Thursday, January 30, 2014

Development And Wonderful Dialogue Do Not Keep The Big Bang Theory Season Six From Settling.

The Good: Character development, Very funny
The Bad: Formulaic plots, Formulaic jokes, No exceptional performances, Raj’s character direction is abruptly changed.
The Basics: The Big Bang Theory Season Six is good, but lacks a universal and rewatchable quality that makes it a tougher sell than many prior seasons of the show.

Long-running comedies are a tough-sell with me. Even the shows I generally enjoy can have a tougher time as they go on, especially if the humor in the show is based on a simple gimmick. Norm’s one-liners on Cheers, for example, become far less memorable as the series progressed, even though they were cute. By comparison, The Big Bang Theory is populated by interesting characters who develop well and by the sixth season, it is easy to enjoy the organic way the show is developing. That said, The Big Bang Theory has a very basic type of humor that is exceptionally predictable by the sixth season, much like the timing and placement of Norm’s quips. The humor in The Big Bang Theory is almost entirely based on the use of overly sophisticated dialogue and the gags that use physical humor usually involve either Kaley Cuoco or Mayim Bialik staring blankly or looking utterly frustrated. The humor is very formulaic and in the sixth season is exceptionally predictable, especially in the broad strokes. The specific lines for the jokes are not predictable, but the timing and nature of all of the jokes in the sixth season of The Big Bang Theory are.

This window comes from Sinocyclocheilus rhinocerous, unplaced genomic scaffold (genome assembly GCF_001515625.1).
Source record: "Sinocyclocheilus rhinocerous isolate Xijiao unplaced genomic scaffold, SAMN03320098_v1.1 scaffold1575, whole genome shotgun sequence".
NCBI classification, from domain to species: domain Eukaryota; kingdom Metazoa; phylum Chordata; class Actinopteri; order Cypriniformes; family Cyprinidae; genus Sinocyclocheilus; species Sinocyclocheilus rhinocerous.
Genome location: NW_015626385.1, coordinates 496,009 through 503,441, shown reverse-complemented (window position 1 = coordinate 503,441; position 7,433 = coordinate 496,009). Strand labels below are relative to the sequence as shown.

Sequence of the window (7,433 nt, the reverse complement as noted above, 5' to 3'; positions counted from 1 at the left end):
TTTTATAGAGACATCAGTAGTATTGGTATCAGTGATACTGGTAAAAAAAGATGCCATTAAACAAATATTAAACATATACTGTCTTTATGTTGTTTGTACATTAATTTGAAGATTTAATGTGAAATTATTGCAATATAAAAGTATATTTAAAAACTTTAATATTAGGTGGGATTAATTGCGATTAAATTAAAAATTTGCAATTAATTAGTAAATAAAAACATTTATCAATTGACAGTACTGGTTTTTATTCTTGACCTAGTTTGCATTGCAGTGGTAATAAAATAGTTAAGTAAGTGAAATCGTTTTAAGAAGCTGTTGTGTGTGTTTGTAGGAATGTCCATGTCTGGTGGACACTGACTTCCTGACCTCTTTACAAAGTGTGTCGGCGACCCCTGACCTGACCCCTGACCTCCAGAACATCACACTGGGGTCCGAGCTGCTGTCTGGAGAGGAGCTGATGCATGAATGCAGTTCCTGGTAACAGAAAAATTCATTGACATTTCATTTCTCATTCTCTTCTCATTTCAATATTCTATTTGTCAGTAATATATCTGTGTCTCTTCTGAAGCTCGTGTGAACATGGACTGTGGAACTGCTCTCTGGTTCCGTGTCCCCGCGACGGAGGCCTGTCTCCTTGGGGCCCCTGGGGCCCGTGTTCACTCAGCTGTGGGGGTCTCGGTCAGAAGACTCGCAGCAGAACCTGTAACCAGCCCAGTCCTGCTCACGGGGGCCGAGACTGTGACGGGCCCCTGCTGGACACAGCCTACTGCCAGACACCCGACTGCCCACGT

The result is that the sixth season of The Big Bang Theory is fun and enjoyable to watch, but it does not hold up as well as far as rewatchability as some of the earlier seasons. In fact, the only reason to rewatch the sixth season of The Big Bang Theory is for the incredible character development, though even that is not flawless. The writers chicken out on the character arc that has Raj and the comic book store owner Stuart getting closer and closer before the writers abruptly drop the development and replace Stuart with a young woman with crippling social anxiety.

The sixth season of The Big Bang Theory picks up where the fifth season (reviewed here!) left off, with Howard Wolowitz in space. Married to Bernadette now, Howard has not told his mother he is moving out, which leaves him on the International Space Station fighting with both his mother and Bernadette. When Howard returns to Earth, he brags excessively about having been in space, much to the annoyance of all his friends. While Leonard and Penny continue their relationship largely unhindered, Sheldon hires an assistant to look through his childhood journals for a sign of genius. Amy becomes jealous of Alex, but Penny becomes even more jealous of Alex’s flirtations with Leonard, that he seems excited by.

As the three couples settle into their routines, with disruptions like Howard spending quite a bit of money on a three-dimensional printer to make action figures much to the chagrin of Bernadette, Raj finds himself on the outside once again. He and the comic book shop owner, Stuart, become closer and closer. Their almost romantic relationship escalates until Valentine’s Day, when they throw a party for all the single people at the comic book shop and Raj meets Lucy, a terrified young woman who has even more anxiety about meeting people than Raj has with talking to women. After a round of Dungeons And Dragons that climaxes in Sheldon and Amy engaging in virtual foreplay together, Howard lines up a job opportunity for Leonard; a research fellowship on Stephen Hawkins’ team working for six month on a boat!